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By thetyreman
#1231454
I have a nice fisch countersink bit and would like to know if I can safely use it on a brass hinge to enlarge the countersink, I bought some no6 solid brass screws and they are 6.6mm and the hinge countersink is around 6mm, I want the screws to be below the surface by a fraction of a millimtere in this case, for a tool chest. Just don't want to damage the bit because they are expensive, should I get a special drill bit just for metal? advice would be appreciated,

cheers,

Ben.
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By CHJ
#1231456
Is the bit HSS? If it is then no problem on brass as it will happily cut mild steel.

Make sure you have suitable brass or ali. backing to the hinge rather than wood else you may just dish the counter sink rather than cutting it.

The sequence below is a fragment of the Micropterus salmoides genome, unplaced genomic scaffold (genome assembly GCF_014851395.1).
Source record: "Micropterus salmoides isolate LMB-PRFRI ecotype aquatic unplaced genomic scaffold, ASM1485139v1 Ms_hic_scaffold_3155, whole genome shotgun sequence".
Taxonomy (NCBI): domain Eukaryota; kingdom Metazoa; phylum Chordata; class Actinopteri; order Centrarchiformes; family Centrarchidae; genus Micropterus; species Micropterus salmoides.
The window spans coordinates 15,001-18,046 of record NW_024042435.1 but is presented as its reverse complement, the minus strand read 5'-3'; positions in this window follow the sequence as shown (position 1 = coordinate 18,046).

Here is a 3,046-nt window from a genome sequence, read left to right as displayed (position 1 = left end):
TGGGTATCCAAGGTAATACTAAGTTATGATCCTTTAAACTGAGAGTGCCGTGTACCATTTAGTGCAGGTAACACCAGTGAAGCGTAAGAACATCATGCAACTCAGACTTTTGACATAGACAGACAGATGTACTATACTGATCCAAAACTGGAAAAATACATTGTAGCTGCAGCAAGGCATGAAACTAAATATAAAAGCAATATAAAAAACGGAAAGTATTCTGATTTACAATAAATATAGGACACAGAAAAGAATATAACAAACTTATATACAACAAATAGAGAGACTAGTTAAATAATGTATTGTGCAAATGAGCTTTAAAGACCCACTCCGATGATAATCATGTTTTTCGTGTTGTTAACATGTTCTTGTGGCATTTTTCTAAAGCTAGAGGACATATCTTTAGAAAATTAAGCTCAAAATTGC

By AES
#1231462
+1. AND do it in your pillar drill so you can set the depth stop to get the depth/dia of the countersink accurate, so a really nice just under flush for those screw heads. Should look very nice (& if the screws are slot heads and you really want to go for broke, make sure the slots all line up!).
By phil.p
#1231467
If your hinge is fitted perfectly you can hold it in place and use the countersink to mark the screw holes - the drill then follows the hollow in the centre.
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By ED65
#1231479
I just had a quick look online and it does seem the Fisch countersink will be HSS. They make a selection Ben, which style is it out of curiosity?

But even if a countersink is carbon steel it should still have no problem taking just a hair off brass. If a rose countersink blunts slightly in the process it can be touched up fairly easily with some gentle file work or with a slipstone. IME many cheaper modern countersinks would benefit from this anyway!